The ultimate goal of the study is to provide an imaging tool to detect the earliest signs of glaucoma before clinically visible damage occurs to the retinal nerve fiber layer (RNFL). Studies have shown that the optical reflectance of the damaged RNFL at short wavelength (<560nm) is reduced much more than that at long wavelength, which provides spectral contrast for imaging the earliest damage to the RNFL. To image the spectral contrast we built a dual-band spectral-domain optical coherence tomography (SD-OCT) centered at 808nm (NIR) and 415nm (VIS). The light at the two bands was provided by the fundamental and frequency-doubled outputs of a broadband Ti:Sapphire laser. The depth resolution of the NIR and VIS OCT systems are 4.7μm and 12.2μm in the air, respectively. The system was applied to imaging the rat retina in vivo. Significantly different appearances between the OCT cross sectional images at the two bands were observed. The ratio of the light reflected from the RNFL over that reflected from the entire retina at the two bands were quantitatively compared. The experimental results showed that the dual-band OCT system is feasible for imaging the spectral contrasts of the RNFL.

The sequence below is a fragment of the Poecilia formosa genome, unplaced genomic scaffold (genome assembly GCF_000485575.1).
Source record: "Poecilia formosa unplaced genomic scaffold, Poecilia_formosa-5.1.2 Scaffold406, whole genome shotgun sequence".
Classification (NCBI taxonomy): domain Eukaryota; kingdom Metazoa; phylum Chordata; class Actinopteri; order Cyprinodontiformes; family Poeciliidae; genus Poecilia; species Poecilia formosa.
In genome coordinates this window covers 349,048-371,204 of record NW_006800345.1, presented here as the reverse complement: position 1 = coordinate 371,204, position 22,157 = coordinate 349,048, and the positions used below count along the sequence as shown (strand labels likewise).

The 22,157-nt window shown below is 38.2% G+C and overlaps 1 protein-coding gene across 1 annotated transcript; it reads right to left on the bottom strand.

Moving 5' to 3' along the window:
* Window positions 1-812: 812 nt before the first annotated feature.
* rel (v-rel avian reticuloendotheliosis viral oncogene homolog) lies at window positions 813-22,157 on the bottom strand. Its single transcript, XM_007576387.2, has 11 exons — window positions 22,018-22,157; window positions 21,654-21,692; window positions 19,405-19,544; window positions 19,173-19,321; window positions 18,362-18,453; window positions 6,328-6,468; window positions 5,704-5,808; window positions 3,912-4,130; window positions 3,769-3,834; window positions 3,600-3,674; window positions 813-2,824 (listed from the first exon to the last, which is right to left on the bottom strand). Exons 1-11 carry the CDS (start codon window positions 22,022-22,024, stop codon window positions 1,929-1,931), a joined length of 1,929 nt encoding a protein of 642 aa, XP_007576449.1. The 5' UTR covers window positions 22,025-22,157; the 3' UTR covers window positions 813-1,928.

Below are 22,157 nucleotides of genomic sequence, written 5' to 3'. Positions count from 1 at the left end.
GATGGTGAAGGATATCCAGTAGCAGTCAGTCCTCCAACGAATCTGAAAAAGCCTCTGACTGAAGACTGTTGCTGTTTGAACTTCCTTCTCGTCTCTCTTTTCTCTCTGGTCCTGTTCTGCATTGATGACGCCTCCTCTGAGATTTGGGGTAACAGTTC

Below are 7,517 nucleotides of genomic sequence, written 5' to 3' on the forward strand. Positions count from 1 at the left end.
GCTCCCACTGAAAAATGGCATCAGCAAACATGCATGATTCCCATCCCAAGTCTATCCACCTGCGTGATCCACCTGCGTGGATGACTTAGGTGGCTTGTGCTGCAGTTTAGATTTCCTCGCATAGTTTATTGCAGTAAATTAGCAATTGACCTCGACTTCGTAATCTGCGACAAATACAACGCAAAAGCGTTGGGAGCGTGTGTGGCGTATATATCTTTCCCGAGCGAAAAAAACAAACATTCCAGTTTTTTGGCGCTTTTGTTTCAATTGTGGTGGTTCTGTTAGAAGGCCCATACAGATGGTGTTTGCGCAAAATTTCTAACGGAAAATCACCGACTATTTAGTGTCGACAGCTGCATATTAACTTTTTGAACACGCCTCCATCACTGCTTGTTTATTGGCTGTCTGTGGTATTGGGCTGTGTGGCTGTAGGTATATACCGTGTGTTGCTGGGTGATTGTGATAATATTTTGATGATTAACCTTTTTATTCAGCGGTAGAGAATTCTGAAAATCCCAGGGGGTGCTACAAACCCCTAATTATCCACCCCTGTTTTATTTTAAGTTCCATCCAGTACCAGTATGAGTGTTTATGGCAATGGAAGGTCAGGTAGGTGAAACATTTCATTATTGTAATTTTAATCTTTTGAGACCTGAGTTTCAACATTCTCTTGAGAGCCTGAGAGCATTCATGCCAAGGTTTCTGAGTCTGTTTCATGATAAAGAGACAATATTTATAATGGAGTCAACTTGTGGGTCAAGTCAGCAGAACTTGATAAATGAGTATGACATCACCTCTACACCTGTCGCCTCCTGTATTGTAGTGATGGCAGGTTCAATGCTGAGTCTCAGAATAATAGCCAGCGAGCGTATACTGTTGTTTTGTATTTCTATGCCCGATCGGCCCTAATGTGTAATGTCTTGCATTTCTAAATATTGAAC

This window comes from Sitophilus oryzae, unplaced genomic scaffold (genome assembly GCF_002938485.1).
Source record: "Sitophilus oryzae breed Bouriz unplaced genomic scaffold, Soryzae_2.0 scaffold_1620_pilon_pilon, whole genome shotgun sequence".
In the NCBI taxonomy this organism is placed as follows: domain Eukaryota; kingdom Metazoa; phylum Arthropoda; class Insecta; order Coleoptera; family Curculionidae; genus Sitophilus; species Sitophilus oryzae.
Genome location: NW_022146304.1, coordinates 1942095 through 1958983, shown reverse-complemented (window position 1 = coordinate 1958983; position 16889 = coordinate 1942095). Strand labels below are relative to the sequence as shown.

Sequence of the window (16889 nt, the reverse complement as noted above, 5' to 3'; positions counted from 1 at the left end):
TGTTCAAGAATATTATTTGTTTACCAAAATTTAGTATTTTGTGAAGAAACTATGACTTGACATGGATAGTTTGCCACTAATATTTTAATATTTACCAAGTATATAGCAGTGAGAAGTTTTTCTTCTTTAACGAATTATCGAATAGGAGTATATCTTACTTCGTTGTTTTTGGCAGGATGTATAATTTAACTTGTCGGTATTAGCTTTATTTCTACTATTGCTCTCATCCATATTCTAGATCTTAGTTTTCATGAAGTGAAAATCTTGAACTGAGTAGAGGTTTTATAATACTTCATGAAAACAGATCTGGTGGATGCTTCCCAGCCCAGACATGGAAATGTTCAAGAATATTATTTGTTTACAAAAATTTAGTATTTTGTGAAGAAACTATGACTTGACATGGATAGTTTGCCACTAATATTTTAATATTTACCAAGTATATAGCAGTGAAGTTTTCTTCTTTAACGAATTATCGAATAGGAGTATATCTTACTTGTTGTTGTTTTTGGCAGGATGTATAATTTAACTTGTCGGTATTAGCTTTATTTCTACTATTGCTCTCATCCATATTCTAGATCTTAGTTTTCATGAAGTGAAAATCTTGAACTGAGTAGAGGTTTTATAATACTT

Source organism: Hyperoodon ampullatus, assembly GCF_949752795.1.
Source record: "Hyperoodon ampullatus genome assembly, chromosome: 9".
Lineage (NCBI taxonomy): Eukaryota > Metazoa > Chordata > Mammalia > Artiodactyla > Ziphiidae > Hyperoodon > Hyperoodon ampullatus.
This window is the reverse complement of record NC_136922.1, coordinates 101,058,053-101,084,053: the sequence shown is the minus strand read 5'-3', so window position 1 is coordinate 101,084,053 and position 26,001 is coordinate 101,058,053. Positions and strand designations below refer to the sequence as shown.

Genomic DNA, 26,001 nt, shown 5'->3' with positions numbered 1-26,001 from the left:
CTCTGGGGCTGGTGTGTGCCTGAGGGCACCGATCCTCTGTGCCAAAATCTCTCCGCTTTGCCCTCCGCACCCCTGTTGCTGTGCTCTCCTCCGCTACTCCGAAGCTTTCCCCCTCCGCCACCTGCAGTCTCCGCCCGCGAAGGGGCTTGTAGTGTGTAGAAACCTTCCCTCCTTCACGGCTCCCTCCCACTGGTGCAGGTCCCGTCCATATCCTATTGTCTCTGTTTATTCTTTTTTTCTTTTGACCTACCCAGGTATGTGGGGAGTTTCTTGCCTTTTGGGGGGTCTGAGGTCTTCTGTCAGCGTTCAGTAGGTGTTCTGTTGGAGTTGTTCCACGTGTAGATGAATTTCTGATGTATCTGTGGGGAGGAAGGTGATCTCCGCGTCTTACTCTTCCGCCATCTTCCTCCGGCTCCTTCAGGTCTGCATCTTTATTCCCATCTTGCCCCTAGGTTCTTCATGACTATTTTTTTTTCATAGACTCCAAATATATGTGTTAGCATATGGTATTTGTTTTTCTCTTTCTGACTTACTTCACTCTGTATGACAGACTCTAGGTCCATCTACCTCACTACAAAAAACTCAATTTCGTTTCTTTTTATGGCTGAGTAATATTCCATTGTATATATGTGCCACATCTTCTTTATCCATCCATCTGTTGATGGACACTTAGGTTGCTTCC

ASJC Scopus subject areas
- Atomic and Molecular Physics, and Optics